§ Mr. Gareth Wardell (Gower)
It is proposed to close the Llanelli skillcentre, which serves the counties of West Glamorgan and Dyfed. But it has one of the highest occupancy rates of any skillcentre in Wales and one of the best records of placing trainees in jobs and it has, over the past 18 months, developed new courses to keep up to date with the new technologies so that industry can be better served. Why is that skillcentre proposed for closure?
§ Mr. King
I think that the hon. Gentleman will have heard my remarks. The proposals have been put by the Skillcentre Training Agency, and it has judged the network's best operation and the best use of the funds available. I understand that the proposals include the Llanelli skillcentre, and obviously the MSC will consider that in its examination of the proposals.
§ Mr. Jerry Hayes (Harlow)
Will my right hon. Friend assure the House in the clearest possible terms that these proposals will not in any way affect the total spending on adult training, and that any savings which may be made will go straight back into training more young people?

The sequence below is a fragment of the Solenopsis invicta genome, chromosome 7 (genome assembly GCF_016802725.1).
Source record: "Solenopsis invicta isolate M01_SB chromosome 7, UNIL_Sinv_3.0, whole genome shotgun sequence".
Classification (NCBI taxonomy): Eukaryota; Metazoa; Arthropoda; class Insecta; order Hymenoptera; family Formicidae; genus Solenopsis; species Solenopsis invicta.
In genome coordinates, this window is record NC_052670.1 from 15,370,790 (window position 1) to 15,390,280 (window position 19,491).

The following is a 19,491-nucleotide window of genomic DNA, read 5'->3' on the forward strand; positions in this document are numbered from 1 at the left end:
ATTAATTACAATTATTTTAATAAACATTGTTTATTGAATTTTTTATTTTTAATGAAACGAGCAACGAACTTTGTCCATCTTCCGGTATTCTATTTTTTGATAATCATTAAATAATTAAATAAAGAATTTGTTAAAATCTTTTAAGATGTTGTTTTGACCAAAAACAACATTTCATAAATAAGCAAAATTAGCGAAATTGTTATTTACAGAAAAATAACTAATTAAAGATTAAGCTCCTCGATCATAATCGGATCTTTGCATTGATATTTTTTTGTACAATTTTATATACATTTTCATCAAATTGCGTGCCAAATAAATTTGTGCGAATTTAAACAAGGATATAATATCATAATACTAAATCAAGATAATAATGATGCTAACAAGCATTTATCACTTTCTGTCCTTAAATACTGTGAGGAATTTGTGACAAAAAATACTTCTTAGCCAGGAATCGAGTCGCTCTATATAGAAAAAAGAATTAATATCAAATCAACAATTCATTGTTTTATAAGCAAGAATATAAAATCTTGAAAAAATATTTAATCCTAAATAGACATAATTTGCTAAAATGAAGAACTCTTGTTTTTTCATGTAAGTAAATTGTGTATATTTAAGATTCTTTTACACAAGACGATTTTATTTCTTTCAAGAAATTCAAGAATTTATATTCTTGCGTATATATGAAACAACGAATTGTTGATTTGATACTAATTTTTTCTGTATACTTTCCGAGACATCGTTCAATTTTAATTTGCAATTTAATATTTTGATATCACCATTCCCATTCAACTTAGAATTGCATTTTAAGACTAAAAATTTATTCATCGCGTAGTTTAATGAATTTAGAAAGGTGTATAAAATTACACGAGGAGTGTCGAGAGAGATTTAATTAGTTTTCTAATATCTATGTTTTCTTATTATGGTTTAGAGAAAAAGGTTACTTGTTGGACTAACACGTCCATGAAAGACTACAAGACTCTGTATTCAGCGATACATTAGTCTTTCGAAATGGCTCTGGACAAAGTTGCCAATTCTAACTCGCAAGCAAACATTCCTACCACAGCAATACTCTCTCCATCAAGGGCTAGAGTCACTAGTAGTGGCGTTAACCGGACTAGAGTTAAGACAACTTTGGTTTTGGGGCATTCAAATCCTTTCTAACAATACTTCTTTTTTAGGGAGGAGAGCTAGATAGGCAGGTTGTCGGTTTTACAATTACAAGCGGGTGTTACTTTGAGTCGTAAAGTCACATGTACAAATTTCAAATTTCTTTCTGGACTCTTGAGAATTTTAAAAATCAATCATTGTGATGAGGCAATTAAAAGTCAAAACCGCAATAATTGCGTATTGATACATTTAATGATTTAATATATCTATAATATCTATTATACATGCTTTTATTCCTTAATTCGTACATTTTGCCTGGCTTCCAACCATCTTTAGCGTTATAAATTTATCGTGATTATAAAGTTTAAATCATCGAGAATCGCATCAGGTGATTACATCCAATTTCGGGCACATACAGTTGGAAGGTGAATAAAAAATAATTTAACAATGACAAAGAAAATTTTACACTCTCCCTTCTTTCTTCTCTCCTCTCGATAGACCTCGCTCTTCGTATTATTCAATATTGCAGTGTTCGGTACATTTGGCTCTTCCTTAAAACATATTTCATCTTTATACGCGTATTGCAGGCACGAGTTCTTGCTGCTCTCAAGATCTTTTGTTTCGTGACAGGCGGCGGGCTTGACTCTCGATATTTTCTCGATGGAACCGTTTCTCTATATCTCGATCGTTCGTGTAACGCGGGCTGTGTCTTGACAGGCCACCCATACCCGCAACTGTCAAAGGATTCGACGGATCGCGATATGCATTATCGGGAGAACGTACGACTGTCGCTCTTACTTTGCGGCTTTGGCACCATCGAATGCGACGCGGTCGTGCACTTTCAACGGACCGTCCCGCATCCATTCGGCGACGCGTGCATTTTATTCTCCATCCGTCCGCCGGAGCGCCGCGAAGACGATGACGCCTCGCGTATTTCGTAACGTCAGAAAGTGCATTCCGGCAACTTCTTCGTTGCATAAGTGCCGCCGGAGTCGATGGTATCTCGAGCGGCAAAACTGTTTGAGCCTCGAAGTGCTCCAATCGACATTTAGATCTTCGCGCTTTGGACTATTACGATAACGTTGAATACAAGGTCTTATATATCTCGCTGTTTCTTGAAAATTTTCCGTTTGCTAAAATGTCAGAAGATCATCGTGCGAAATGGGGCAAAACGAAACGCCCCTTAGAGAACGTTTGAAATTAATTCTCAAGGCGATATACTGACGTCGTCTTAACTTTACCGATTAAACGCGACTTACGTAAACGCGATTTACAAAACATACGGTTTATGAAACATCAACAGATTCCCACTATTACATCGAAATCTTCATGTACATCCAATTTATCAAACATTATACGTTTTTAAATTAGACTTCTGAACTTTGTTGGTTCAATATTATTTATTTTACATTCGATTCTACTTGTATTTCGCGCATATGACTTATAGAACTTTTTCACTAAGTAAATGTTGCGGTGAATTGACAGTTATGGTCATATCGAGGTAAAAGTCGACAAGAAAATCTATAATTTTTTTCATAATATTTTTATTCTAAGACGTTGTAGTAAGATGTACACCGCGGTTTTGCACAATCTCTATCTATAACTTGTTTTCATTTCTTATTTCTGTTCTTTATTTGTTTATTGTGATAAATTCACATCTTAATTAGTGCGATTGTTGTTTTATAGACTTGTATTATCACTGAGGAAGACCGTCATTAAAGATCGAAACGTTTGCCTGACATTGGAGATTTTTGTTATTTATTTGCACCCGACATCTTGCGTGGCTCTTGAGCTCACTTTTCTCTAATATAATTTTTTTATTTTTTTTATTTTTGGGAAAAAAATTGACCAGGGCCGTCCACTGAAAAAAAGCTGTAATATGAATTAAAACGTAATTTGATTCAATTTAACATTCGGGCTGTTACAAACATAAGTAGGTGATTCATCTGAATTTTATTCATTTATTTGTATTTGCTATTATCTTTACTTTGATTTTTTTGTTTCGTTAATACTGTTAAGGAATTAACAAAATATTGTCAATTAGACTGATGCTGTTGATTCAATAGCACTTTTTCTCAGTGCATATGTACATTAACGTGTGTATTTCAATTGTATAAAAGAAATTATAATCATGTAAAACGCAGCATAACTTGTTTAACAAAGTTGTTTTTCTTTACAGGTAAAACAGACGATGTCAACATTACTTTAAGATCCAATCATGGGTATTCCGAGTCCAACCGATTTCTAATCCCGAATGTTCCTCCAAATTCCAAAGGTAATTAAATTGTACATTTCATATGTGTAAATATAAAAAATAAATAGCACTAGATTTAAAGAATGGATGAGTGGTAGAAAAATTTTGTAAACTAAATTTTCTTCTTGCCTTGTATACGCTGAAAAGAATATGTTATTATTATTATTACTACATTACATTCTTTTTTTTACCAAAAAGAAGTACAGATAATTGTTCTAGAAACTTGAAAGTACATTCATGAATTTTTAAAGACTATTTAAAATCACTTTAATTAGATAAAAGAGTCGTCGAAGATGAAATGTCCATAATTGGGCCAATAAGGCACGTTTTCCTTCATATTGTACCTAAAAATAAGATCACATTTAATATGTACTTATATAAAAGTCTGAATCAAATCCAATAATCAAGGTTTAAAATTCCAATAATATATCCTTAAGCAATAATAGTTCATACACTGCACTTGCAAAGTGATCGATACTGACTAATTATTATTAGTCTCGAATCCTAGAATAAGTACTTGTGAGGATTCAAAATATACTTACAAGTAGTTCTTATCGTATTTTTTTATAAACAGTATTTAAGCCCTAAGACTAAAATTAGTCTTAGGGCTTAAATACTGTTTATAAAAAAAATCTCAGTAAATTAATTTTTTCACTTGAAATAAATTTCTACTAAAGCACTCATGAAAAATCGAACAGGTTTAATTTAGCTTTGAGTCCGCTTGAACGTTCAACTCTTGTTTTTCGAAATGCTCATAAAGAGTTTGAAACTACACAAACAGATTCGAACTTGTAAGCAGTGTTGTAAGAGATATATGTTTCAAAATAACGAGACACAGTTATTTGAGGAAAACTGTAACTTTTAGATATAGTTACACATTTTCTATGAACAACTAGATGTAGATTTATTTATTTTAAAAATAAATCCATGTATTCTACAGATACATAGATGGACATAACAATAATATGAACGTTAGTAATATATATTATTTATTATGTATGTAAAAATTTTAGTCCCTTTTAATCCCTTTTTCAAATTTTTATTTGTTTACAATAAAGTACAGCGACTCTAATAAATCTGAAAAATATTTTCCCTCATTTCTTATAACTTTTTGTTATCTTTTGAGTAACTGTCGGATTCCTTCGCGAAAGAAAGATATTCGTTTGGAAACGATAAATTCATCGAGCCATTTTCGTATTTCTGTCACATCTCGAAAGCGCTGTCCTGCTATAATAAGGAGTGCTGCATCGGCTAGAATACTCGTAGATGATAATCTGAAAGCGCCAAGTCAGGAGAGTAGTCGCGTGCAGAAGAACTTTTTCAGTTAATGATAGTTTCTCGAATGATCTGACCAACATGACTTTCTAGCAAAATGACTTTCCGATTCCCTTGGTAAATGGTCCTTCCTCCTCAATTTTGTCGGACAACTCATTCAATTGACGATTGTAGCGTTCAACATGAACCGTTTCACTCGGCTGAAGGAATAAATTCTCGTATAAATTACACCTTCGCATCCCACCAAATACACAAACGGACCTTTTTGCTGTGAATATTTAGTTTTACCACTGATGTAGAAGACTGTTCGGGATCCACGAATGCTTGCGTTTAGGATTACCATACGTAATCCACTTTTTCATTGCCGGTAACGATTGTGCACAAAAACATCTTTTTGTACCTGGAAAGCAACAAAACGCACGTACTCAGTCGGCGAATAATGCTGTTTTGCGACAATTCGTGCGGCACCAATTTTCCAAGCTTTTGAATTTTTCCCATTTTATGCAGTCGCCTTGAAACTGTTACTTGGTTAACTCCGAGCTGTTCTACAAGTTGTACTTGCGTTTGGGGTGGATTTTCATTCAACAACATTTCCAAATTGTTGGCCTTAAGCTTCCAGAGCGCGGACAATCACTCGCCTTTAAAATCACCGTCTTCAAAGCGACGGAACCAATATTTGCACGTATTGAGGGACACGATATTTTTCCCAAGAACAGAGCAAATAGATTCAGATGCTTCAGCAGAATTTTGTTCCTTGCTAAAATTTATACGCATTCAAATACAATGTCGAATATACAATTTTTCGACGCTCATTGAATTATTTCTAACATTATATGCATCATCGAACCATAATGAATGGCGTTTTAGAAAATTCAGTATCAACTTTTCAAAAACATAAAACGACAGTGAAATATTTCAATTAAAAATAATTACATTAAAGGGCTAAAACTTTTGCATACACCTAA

§ Mr. King
I am happy to give that clear assurance. The statement is about the most efficient use of resources. This is not a proposal to save funds on training. We seek to ensure that funds for training are spent on training people and not on maintaining under-utilised premises or on training in areas where there is no clear prospect of jobs when there is a desperate need to train people in areas where there is a real prospect of jobs.
§ Mr. Robin Corbett (Birmingham, Erdington)
If, as the Secretary of State says, some skillcentres have run courses in obsolete skills or skills for which there is no real prospect of jobs, why has he tolerated it? Why does he not change that, instead of closing skillcentres? He proposes to shut the centre at Castle Bromwich in my constituency, where unemployment has trebled. Is not the sad fact behind the statement an admission that there is no point in keeping many of these skillcentres open because, as he knows better than anyone else, there will never be jobs for the people who pass through them to go to?